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Is That E-Mail I Got For Real?

1.  Chances are that e-mail you got with a too good to be true claim or a frightening new threat out in public is NOT true.  That's not to say they all are false.  Believe it or not, I'm going against the intent of this page and letting you know that SOME of them are true.  Thing is, it's only like 5% of them.  So please check it out before sending it on.  And if it's false, let the person who sent it to you know it's false.

Below are some of the common hoaxes, and links to find out if an e-mail you received is true or not.

2. This is to protect you more than prevent you from forwarding e-mails.  If you get an e-mail from your financial institution asking you to update your personal information and there's a link in the e-mail, DO NOT USE THAT LINK!  Instead go directly to that institutions real website and log into your account there to verify your information.  Most of the time those links are sites made up to look like your financial institution's site, and once you enter your "updated" information, someone now has enough information about you to spend lots of your money.

3. Big companies don't do business via chain letters. Bill Gates is not giving you $1000, and Disney is not giving you a free vacation.  There is no such thing as an e-mail tracker, and Outback Steakhouse, the Gap, Microsoft, and any other company mentioned in a chain letter as having rented one, haven't.

There is no baby food company issuing class-action checks. Procter and Gamble is not part of a satanic cult or scheme, and its logo is not satanic.

MTV will not give you backstage passes if you forward something to the most people.

Furthermore, just because someone said in a message, four generations back, that "we checked it out and it's legit", does not actually make it true (even if they put a legitimate sounding name and job title in there).  You can relax; there is no need to pass it on "just in case it's true."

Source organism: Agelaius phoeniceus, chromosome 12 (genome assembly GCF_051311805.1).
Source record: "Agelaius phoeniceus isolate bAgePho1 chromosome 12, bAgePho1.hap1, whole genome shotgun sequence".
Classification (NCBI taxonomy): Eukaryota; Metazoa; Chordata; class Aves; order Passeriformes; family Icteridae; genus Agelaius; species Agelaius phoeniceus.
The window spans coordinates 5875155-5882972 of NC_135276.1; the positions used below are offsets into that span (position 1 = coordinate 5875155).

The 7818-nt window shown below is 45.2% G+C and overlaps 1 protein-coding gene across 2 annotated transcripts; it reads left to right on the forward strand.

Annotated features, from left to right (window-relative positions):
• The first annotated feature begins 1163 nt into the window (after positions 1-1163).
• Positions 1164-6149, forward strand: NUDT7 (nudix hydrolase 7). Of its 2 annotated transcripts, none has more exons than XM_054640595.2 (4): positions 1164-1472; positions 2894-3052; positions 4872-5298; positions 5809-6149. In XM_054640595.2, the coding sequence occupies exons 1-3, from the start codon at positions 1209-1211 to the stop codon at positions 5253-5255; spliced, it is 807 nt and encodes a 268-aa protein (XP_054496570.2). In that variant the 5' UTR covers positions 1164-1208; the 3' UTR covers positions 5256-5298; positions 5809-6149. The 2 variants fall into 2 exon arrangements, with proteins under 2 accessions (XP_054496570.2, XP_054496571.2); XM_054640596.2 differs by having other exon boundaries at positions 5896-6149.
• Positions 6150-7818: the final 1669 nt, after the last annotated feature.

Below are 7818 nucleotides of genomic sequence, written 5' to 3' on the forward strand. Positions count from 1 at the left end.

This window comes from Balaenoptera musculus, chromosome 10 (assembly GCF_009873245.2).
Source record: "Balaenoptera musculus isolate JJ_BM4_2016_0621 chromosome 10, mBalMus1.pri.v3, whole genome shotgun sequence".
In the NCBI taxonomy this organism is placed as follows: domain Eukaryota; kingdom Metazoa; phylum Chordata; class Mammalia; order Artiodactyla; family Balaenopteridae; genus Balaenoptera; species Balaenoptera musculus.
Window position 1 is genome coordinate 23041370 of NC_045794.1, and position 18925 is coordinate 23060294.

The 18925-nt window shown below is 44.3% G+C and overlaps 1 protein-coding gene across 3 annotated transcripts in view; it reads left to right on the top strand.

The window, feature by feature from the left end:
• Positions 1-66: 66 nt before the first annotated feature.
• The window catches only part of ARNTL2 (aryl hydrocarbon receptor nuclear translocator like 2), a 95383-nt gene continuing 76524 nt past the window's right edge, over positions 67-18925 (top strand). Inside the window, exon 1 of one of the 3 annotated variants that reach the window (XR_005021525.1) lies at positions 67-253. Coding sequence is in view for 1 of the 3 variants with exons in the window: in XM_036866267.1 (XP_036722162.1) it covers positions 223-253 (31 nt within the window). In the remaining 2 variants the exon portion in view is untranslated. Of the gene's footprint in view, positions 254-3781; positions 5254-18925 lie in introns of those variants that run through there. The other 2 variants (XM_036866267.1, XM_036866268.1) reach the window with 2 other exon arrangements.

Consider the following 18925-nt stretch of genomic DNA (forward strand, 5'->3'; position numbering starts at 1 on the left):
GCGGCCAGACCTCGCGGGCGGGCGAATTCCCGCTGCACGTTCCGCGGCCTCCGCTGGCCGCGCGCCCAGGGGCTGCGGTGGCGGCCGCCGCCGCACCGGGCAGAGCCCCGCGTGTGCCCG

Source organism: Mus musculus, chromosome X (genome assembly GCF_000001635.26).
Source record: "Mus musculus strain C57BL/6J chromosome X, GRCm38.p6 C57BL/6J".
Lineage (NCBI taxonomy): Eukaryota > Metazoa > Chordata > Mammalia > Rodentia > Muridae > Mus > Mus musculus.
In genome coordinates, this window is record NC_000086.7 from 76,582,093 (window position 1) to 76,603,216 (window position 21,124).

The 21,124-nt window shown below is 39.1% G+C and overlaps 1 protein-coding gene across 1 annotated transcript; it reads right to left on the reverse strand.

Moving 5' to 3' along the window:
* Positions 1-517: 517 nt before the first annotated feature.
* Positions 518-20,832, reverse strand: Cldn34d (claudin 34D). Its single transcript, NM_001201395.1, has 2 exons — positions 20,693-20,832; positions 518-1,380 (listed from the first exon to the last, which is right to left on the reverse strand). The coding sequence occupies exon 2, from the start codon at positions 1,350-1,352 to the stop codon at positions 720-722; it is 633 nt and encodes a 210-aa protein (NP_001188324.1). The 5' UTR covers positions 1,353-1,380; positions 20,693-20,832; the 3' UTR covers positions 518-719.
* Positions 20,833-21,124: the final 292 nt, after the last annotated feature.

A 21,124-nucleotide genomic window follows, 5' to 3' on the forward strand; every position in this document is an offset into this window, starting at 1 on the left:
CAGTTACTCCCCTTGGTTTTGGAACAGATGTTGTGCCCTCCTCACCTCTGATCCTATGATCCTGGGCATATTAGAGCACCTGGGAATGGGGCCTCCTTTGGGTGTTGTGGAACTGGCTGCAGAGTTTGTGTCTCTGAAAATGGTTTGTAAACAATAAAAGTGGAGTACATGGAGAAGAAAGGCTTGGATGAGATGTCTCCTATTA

Forget about getting something for nothing just for forwarding an e-mail -- it ain't gonna happen, not in this life or the next.

In fact, the only way someone would know you forwarded that e-mail, was if your system was being monitored specifically, which in 99.9% of the cases means you are under a criminal investigation and probably should be keeping a low profile and not sending mass e-mails out anyway.

4. There is no kidney theft ring in New Orleans. No one is waking up in a bathtub full of ice, even if a friend of a friend swears it happened to their cousin. If you are hell-bent on believing the kidney-theft ring stories, visit one of my links below. And I quote: "The National Kidney Foundation has repeatedly issued requests for actual victims of organ thieves to come forward and tell their stories. None have."; That's "none" as in "zero". Not even your friend's cousin's mailman's sister.

5. Neiman Marcus doesn't really sell a $200 cookie recipe. And even if they do, we all have it. And even if you don't, you can get a free copy at: Then, if you make the recipe, decide the cookies are that awesome, feel free to pass the recipe on. (But only to those in your mailing list that might actually appreciate it.)

6. If the latest NASA rocket disaster(s) DID contain plutonium that went to particulate over the eastern seaboard, do you REALLY think this information would reach the public via a chain letter?

7. There is no "Good Times"; virus. In fact, you should never, ever, ever forward any email containing any virus warning unless you first confirm that an actual site of an actual company that actually deals with viruses.  Try one of the sites in the links below to confirm it. And even then, don't forward it. And you cannot get a virus from a flashing IM, you have to download or open.... ya know, like, a FILE!

8. There is no gang initiation plot to murder any motorist who flashes headlights at another car driving at night without lights.  Nor is there a deadly game called "spunkball" where teenagers throw lit gasoline soaked rags into cars.

9. If you still absolutely MUST forward that 100th-generation message from a friend, at least have the decency to trim the eight miles of headers showing everyone else who's received it over the last 12 months. It sure wouldn't hurt to get rid of all the ">"s that begin each line either.  (There's a neat feature called "replace" which can replace the ">"s with nothing!  Besides, if it has gone around that many times we've probably already seen it.

10. Craig Shergold (or Sherwood, or Sherman, etc.) in England is not dying of cancer or anything else at this time and would like everyone to stop sending him their business cards. He apparently is no longer a "little boy" either.  Also, most of the "missing children" e-mails have been resolved one way or another.  (Either found alive or dead).  Forwarding them along is most likely not going to help.